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One in six girls and young women have missed school or work due to body image anxiety

The i logo The i 10/10/2019
Upset sisters Upset sisters

One in six girls and young women in Britain have missed school or work in the last year due to worries about their appearance, according to a new survey by children’s charity Plan International UK.

Released on International Day of the Girl, the poll of over 1,000 14-21 year-olds found that 89 per cent feel pressure to fit an ‘ideal’ face and body type, and 25 per cent feel ‘ashamed or disgusted’ by their body.

The charity said negative feelings about body image are holding girls back from fully participating in society and achieving their potential.

In the past 12 months, 17 per cent of girls and young women said they had missed school or work due to concerns about their appearance.

'It's affected my future'

A fifth (19 per cent) have avoided public speaking, and one in 10 (9 per cent) have not attended a job interview or have avoided participating in lessons.

A quarter of girls and young women (27 per cent) have not left the house, such as to go to the shop or for a walk, because of worries about their appearance.

Sarah, an 18 year old, from South Wales spoke about how body image anxiety had affected her.

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“I got bullied through all my years at school,” she said. “I was called fat because of my weight and I wore jumpers and jackets to cover up myself and my body.

“Eventually, I stopped going in - I didn’t get any GCSEs, and the bullying gave me anxiety and depression.

“It’s really affected my future - my education stopped simply because I didn’t feel comfortable.”

Gender inequality issue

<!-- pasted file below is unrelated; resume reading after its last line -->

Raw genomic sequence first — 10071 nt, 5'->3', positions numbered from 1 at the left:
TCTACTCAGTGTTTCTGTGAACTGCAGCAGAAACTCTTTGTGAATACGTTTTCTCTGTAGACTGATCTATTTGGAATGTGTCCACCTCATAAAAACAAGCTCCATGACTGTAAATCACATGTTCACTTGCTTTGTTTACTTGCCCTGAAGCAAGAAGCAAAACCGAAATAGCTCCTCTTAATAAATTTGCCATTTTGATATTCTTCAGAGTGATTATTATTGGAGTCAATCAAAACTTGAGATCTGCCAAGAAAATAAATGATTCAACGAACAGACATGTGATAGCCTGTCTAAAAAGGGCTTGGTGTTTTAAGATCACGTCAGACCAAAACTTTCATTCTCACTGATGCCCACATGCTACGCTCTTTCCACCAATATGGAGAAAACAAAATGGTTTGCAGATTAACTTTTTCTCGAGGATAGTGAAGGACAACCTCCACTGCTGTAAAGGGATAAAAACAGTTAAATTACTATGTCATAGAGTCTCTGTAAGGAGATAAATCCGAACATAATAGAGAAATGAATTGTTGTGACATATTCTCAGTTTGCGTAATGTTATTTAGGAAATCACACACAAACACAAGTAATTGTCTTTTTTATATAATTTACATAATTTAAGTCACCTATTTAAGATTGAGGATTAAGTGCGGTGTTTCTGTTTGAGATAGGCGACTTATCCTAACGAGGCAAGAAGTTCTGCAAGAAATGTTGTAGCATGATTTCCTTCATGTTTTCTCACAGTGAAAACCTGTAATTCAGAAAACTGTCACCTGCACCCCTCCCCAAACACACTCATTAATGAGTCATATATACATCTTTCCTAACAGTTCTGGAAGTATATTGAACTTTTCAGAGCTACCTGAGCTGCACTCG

a group of people walking down the street © Provided by Johnston Publishing Ltd Plan International UK is calling for society to recognise body image anxieties as a gender inequality issue that limits girls’ ability to achieve their potential, above and beyond the harmful impact it has on their perception of how they look.

The charity is asking members of the public to pledge to do one thing to encourage girls to reach their potential, without being held back by appearance worries.

This could be complimenting a friend, sister or daughter on who they are and not how they look, or doing something themselves which they have always avoided due to worries about their appearance.

Rose Caldwell, chief executive of Plan International UK, said: “We know that girls and young women experience huge pressure on their body image in every area of life, from the images they see in the media to hurtful comments at school.

“But these new statistics show this is having a frightening impact on their futures, affecting their ability to take advantage of opportunities and, in some cases, preventing them from their basic rights to access education and earn a living.”

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